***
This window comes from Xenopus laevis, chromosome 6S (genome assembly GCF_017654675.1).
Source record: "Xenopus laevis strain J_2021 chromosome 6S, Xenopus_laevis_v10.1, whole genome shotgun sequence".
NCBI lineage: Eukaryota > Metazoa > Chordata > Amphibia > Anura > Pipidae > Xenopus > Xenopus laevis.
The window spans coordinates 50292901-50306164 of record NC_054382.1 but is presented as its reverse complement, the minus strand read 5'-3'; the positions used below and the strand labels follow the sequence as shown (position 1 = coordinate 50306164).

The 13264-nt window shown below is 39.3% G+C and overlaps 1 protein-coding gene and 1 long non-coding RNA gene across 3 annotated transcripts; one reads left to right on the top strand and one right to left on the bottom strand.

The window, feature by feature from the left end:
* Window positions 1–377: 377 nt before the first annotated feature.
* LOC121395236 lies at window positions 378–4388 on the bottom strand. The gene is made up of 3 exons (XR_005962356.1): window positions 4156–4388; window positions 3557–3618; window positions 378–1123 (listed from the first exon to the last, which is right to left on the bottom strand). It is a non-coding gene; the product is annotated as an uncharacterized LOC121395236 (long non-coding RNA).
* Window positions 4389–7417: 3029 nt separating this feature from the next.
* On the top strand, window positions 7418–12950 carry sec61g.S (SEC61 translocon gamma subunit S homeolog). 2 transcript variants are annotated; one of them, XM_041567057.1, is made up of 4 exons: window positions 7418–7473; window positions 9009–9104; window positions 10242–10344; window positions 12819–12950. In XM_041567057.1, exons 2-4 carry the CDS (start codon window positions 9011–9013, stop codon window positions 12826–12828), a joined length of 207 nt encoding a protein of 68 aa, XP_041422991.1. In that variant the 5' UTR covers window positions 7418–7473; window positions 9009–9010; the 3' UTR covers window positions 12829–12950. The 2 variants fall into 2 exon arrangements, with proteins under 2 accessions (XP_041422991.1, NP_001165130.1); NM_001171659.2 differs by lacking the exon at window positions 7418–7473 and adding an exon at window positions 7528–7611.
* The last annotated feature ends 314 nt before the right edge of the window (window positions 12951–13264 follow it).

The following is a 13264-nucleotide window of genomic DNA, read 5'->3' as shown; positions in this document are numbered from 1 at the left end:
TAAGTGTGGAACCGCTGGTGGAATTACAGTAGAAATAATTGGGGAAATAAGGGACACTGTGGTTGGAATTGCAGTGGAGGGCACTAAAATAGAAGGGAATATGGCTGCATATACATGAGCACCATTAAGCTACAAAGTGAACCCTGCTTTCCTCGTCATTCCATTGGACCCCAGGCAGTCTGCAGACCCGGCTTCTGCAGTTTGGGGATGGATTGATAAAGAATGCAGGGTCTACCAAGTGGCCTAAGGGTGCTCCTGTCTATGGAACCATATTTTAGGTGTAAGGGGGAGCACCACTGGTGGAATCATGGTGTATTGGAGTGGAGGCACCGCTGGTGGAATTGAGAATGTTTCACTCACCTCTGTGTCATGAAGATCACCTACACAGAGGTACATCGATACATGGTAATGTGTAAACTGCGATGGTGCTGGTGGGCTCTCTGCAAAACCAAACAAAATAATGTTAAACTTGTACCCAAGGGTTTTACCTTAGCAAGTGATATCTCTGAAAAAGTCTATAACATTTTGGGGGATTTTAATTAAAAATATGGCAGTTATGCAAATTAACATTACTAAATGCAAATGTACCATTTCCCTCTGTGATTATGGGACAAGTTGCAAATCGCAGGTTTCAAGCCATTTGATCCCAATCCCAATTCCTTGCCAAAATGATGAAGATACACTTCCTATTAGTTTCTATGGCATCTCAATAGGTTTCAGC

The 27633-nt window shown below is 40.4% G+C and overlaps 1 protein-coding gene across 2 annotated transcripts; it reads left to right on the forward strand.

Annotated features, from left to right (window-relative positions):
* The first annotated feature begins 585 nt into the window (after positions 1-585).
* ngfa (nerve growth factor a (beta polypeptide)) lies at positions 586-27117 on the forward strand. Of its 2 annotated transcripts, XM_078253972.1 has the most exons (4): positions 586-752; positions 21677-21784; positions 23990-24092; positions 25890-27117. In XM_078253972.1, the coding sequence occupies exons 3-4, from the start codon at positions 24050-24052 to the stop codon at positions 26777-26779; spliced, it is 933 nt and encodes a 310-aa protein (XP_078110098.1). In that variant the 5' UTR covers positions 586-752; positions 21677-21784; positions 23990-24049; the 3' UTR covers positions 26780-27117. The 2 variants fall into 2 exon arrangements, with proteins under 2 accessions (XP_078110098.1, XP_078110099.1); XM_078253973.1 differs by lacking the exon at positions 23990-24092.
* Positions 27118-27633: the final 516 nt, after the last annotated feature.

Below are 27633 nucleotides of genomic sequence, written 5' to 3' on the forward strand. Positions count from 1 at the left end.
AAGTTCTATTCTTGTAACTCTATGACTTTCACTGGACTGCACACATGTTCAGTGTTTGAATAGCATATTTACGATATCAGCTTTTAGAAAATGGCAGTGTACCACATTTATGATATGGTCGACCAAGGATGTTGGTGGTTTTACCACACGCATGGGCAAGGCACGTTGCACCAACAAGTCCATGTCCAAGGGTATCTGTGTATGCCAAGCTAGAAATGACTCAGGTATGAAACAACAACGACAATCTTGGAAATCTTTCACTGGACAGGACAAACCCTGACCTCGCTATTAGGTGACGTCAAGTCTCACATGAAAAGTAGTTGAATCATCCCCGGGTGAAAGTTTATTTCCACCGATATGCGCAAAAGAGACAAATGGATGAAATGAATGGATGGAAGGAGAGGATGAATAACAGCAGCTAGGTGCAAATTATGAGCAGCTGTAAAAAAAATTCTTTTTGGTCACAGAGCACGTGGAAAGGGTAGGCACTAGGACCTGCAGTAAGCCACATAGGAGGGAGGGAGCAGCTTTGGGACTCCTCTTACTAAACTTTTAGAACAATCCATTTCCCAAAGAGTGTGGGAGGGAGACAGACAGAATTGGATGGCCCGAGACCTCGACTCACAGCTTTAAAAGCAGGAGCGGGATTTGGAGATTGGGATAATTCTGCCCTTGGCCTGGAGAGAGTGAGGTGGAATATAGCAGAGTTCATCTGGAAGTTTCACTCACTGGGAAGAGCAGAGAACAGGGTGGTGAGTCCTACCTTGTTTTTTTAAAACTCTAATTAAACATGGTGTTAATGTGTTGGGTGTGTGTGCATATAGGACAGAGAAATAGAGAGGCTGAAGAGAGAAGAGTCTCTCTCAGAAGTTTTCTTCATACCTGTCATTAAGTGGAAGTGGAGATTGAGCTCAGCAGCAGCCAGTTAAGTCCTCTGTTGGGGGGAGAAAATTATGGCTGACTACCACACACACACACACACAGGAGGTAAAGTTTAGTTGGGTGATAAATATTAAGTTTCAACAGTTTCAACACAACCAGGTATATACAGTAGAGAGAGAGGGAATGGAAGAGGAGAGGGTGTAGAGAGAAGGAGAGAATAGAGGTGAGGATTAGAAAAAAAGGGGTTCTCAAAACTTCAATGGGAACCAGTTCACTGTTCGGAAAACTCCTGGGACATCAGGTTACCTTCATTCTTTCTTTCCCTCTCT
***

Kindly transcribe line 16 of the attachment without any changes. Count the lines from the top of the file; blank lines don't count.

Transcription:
* The first annotated feature begins 585 nt into the window (after positions 1-585).